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The Chinese Warrants Bubble

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  • Wei Xiong
  • Jialin Yu

Abstract

In 2005-08, over a dozen put warrants traded in China went so deep out of the money that they were certain to expire worthless. Nonetheless, each warrant was traded nearly three times each day at substantially inflated prices. This bubble is unique, because the underlying stock prices make the zero warrant fundamentals publicly observable. We find evidence supporting the resale option theory of bubbles: investors overpay for a warrant hoping to resell it at an even higher price to a greater fool. Our study confirms key findings of the experimental bubble literature and provides useful implications for market development.

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Bibliographic Info

Paper provided by National Bureau of Economic Research, Inc in its series NBER Working Papers with number 15481.

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Date of creation: Nov 2009
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Publication status: published as Wei Xiong & Jialin Yu, 2011. "The Chinese Warrants Bubble," American Economic Review, American Economic Association, vol. 101(6), pages 2723-53, October.
Handle: RePEc:nbr:nberwo:15481

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Cited by:
  1. Chang, Eric C. & Luo, Xingguo & Shi, Lei & Zhang, Jin E., 2013. "Is warrant really a derivative? Evidence from the Chinese warrant market," Journal of Financial Markets, Elsevier, Elsevier, vol. 16(1), pages 165-193.
  2. Goh, Jeremy C. & Jiang, Fuwei & Tu, Jun & Wang, Yuchen, 2013. "Can US economic variables predict the Chinese stock market?," Pacific-Basin Finance Journal, Elsevier, Elsevier, vol. 22(C), pages 69-87.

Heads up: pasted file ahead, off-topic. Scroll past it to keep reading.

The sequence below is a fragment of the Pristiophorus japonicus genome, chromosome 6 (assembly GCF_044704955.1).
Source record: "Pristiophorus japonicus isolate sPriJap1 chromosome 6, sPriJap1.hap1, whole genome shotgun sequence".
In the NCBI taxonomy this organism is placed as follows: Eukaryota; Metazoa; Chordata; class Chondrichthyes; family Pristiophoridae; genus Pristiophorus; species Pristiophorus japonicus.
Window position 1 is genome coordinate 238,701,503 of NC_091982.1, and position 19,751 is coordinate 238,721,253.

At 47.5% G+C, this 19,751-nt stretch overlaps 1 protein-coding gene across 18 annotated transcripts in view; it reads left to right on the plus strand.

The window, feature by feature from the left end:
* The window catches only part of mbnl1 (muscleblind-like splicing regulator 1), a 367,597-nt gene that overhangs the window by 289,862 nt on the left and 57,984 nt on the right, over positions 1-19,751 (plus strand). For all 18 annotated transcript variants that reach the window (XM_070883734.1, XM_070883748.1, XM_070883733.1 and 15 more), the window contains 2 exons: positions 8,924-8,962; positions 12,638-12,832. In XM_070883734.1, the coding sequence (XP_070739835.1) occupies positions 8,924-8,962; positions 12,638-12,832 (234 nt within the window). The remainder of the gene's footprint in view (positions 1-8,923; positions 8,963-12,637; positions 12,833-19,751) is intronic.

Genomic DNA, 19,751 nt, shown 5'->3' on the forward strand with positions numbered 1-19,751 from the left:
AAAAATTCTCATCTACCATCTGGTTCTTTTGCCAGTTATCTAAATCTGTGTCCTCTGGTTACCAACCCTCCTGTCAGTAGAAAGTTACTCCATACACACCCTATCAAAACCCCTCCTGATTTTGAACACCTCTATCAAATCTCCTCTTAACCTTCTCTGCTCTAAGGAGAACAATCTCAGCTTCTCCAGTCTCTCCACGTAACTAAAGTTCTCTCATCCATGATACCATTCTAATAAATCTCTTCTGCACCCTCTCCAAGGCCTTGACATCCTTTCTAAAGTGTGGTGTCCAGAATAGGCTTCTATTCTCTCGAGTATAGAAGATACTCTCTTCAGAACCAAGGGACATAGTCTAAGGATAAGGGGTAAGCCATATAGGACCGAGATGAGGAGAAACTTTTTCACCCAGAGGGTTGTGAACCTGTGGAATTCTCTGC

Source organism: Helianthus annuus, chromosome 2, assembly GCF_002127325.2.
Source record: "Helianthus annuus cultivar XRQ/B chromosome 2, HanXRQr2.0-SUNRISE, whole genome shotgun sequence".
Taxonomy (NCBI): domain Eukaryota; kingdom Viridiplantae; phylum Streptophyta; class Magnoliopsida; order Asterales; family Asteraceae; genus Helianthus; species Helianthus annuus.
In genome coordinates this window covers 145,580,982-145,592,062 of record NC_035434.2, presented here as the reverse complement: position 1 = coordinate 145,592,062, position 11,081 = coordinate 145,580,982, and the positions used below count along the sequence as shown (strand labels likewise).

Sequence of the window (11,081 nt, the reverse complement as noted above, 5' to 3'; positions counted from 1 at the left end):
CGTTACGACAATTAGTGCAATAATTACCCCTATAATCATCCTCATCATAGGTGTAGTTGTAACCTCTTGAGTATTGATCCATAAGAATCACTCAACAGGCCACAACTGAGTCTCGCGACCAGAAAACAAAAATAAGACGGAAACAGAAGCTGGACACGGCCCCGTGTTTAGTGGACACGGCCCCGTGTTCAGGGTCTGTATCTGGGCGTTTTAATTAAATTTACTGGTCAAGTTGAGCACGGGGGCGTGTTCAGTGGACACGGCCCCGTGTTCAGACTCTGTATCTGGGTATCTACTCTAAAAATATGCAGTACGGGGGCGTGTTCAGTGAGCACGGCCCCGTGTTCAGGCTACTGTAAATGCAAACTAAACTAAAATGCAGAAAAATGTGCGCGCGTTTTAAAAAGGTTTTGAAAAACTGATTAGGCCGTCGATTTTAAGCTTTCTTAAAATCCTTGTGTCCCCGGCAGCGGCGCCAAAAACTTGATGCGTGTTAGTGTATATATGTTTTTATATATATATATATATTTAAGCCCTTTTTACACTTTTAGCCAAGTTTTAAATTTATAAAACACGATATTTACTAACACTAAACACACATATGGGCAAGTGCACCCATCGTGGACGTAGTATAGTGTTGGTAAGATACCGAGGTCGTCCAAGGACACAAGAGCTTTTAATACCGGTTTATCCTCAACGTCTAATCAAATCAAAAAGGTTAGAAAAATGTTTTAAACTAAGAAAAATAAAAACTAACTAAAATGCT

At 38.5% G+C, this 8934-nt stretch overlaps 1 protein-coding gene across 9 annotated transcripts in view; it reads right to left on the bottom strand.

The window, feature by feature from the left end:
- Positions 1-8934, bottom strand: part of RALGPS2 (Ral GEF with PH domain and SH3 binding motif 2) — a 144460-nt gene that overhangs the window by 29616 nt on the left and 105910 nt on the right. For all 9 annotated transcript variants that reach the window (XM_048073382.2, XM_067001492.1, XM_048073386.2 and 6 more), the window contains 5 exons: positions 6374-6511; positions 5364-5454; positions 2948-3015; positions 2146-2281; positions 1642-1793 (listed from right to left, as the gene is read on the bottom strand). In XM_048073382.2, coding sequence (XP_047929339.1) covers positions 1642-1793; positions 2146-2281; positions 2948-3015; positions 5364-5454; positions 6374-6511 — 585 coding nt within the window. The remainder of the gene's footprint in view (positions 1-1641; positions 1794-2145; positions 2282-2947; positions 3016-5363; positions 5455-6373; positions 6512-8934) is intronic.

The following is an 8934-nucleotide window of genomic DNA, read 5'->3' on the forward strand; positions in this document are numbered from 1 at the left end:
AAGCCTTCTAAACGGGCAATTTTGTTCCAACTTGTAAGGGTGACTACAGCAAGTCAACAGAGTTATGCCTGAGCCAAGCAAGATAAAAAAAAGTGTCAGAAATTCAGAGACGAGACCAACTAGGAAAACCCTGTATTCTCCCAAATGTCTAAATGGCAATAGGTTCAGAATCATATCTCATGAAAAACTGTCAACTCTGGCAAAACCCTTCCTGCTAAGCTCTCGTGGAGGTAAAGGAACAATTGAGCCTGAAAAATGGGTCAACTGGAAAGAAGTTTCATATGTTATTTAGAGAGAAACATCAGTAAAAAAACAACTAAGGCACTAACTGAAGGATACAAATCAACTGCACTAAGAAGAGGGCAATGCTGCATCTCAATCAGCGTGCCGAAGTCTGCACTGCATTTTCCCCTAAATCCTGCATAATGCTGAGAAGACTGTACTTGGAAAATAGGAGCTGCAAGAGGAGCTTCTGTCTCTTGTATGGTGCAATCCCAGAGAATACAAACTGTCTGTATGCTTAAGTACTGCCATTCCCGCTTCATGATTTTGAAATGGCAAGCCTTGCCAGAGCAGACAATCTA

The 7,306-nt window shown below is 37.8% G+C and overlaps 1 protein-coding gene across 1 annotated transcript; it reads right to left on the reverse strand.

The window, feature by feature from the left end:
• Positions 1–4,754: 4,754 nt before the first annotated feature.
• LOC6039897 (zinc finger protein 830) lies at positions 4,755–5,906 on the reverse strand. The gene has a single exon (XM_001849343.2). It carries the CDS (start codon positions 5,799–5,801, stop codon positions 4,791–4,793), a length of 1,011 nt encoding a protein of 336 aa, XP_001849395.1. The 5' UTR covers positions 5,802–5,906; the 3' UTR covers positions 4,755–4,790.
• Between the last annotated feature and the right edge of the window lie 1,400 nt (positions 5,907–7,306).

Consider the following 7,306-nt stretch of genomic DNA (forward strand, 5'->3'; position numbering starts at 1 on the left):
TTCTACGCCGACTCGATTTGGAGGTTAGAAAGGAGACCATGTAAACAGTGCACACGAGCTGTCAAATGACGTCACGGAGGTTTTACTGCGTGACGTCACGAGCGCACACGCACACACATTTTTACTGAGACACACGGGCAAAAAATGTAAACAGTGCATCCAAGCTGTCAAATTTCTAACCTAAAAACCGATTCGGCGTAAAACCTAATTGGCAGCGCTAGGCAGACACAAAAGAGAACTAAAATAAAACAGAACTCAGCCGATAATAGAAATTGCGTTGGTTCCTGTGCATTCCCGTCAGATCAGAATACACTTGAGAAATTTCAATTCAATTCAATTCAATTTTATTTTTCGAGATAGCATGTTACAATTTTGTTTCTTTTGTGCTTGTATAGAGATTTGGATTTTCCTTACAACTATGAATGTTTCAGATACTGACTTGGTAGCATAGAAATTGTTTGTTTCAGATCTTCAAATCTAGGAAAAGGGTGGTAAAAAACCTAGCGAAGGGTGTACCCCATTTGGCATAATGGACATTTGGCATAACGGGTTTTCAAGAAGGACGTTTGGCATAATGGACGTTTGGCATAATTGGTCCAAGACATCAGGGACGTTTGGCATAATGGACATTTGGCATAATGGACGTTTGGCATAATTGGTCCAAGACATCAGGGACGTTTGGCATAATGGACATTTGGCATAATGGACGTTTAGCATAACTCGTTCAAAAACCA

3. Cheung, Stephen L. & Hedegaard, Morten & Palan, Stefan, 2012. "To See Is To Believe: Common Expectations in Experimental Asset Markets," IZA Discussion Papers 6922, Institute for the Study of Labor (IZA).
  4. Xiao, Wei-Lin & Zhang, Wei-Guo & Zhang, Xili & Zhang, Xiaoli, 2012. "Pricing model for equity warrants in a mixed fractional Brownian environment and its algorithm," Physica A: Statistical Mechanics and its Applications, Elsevier, Elsevier, vol. 391(24), pages 6418-6431.
  5. Pan, Li & Tang, Ya & Xu, Jianguo, 2013. "Weekly momentum by return interval ranking," Pacific-Basin Finance Journal, Elsevier, Elsevier, vol. 21(1), pages 1191-1208.
  6. Baik, Bok & Kang, Hyoung-Goo & Kim, Young Jun, 2013. "Volatility arbitrage around earnings announcements: Evidence from the Korean equity linked warrants market," Pacific-Basin Finance Journal, Elsevier, Elsevier, vol. 23(C), pages 109-130.
  7. Xiao, Wei-Lin & Zhang, Wei-Guo & Yao, Zheng & Wang, Xiao-Hui, 2013. "The impact of issuing warrant and debt on behavior of the firm's stock," Economic Modelling, Elsevier, Elsevier, vol. 31(C), pages 635-641.
  8. Markus K. Brunnermeier & Martin Oehmke, 2012. "Bubbles, Financial Crises, and Systemic Risk," NBER Working Papers 18398, National Bureau of Economic Research, Inc.
  9. Jennie Bai & Michael Fleming & Casidhe Horan, 2013. "The microstructure of China's government bond market," Staff Reports, Federal Reserve Bank of New York 622, Federal Reserve Bank of New York.
  10. Qiaoyang Zheng, 2011. "The Liar equilibrium in naked sovereign CDS trading : a financial economic approach," Post-Print, HAL dumas-00651782, HAL.
  11. Wei Xiong, 2013. "Bubbles, Crises, and Heterogeneous Beliefs," NBER Working Papers 18905, National Bureau of Economic Research, Inc.
  12. James J. Choi & Li Jin & Hongjun Yan, 2013. "Informed Trading and Expected Returns," NBER Working Papers 18680, National Bureau of Economic Research, Inc.
  13. Carl Chen & Peter Lung & F. Wang, 2013. "Where are the sources of stock market mispricing and excess volatility?," Review of Quantitative Finance and Accounting, Springer, Springer, vol. 41(4), pages 631-650, November.

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